Texas Gov. Greg Abbott announced he is setting up new state-run checkpoints to inspect trucks for human-trafficking operations in response to the deaths of 53 migrants inside a tractor-trailer in San Antonio this week.
The Texas Department of Public Safety (DPS) “will create and implement a checkpoint strategy beginning immediately where they will begin targeting trucks like the one that was used where these people perished,” Abbott said during a news conference Wednesday in the border city of Eagle Pass.
Abbott declined to say where the new checkpoints will be, saying he wanted to “surprise the cartels and the smugglers.”
The tractor-trailer discovered Monday in San Antonio is believed to have been part of a failed human-smuggling operation. Officials said there were as many as 67 migrants inside the trailer. There are now 53 confirmed deaths. Authorities said there appeared to be neither water nor air conditioning in the trailer when the bodies and the survivors were found.
Four people were arrested and charged Wednesday by Homeland Security Investigations for their alleged involvement in the case, according to a Department of Justice news release.
Homero Zamorano Jr., 45, of Pasadena, Texas, was arrested on criminal charges related to alleged involvement in human smuggling resulting in death. Christian Martinez, 28, of Palestine, Texas, was charged with one count of conspiracy to transport undocumented migrants resulting in death.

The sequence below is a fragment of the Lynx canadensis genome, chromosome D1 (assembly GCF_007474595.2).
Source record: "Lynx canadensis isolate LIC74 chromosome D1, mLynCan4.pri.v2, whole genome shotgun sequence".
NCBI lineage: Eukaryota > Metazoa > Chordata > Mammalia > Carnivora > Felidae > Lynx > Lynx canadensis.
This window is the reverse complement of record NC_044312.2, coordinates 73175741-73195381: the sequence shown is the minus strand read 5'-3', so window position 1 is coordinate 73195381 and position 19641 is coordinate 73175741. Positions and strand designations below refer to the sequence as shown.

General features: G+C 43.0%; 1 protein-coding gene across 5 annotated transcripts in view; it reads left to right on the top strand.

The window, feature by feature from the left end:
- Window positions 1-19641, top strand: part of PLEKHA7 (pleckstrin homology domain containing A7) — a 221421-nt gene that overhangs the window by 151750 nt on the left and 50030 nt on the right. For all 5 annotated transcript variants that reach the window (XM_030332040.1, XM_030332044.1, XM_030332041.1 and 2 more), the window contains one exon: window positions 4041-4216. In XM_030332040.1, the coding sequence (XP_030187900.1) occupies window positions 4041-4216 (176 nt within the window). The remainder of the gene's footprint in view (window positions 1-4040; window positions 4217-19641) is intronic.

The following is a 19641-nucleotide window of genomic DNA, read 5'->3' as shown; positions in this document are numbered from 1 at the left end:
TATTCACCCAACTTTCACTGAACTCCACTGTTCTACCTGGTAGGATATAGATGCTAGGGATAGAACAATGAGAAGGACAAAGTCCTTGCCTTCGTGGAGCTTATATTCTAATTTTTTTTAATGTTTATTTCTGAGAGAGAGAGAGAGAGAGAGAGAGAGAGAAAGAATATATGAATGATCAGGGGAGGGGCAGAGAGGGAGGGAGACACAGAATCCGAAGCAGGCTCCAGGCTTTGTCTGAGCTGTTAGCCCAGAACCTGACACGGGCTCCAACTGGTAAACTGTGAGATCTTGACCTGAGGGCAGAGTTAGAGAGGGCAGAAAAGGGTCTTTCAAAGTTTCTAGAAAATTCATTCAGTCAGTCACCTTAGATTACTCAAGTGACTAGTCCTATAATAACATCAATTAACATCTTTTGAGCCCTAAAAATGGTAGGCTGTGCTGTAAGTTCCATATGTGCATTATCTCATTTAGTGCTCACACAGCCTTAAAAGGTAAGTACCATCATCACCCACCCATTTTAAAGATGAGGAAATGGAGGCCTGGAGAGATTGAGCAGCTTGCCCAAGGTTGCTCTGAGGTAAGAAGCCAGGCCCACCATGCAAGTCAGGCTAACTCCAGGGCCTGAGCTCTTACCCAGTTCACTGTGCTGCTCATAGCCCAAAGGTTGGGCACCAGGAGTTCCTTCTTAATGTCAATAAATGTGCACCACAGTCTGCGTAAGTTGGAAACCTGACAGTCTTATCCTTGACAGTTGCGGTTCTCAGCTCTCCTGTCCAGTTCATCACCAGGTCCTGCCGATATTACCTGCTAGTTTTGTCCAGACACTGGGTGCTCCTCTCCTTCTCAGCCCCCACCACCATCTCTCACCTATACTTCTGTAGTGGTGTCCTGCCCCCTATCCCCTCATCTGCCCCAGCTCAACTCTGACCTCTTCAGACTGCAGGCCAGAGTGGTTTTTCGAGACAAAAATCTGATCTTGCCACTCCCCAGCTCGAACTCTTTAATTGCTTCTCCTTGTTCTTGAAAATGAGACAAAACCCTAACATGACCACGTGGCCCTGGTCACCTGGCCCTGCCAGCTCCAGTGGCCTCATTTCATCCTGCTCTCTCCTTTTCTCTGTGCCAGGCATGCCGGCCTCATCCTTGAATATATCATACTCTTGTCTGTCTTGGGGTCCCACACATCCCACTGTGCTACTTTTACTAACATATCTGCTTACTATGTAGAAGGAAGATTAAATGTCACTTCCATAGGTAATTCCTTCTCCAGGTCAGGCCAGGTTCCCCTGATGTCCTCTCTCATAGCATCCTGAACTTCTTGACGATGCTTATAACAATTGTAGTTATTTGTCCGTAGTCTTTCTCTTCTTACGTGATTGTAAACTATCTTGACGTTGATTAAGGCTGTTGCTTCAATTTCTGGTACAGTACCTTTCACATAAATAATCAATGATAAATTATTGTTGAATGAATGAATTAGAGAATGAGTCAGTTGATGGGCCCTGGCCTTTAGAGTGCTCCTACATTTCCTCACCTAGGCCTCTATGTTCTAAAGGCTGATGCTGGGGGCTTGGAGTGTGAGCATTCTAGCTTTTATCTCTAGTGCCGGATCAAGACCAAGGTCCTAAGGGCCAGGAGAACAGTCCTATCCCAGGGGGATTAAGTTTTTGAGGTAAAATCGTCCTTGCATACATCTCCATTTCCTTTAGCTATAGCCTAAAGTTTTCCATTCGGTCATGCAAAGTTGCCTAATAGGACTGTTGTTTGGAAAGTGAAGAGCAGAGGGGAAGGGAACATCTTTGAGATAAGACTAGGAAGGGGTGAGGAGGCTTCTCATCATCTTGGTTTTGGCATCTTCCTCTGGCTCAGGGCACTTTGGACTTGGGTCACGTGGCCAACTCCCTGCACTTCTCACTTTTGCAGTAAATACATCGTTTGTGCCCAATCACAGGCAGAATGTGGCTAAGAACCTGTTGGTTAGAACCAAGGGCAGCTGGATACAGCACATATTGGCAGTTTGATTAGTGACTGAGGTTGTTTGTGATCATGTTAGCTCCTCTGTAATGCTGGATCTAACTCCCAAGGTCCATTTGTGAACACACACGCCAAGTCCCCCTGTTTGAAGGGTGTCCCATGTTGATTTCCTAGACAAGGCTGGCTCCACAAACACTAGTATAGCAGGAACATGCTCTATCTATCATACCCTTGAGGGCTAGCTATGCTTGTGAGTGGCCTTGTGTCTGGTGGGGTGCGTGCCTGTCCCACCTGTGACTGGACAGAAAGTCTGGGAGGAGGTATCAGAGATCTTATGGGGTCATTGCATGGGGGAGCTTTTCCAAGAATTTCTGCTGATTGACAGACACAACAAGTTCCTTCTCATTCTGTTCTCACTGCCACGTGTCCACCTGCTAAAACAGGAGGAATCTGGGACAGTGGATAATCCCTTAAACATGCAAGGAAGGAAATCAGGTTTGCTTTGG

Two Mexican citizens, Juan Claudio D’Luna-Mendez, 23, and Juan Francisco D’Luna-Bilbao, 48, were also arrested.
The new checkpoints in Texas would be along smuggling corridors that connect ports of entry from Mexico to major cities like San Antonio and Houston, according to Steve McGraw, the director of DPS.
It’s unclear how different the new checkpoints would be from the expanded commercial vehicle inspections that Abbott ordered for about 10 days in April that were also aimed at slowing migrant crossings.
The checkpoints launched by Abbott in April included truck inspections at 20 international crossing locations throughout Texas, including some of the busiest trade bridges in the country, in Laredo and Pharr.
Abbott’s state-run inspections were in addition to those conducted by U.S. Customs and Border Protection.
Abbott’s April inspection spree eventually cost several Texas border bridges hundreds of millions of dollars in lost trade, trade experts said. He finally ended the increased truck checks when several Mexican governors made commitments to better secure their side of the U.S.-Mexico border.
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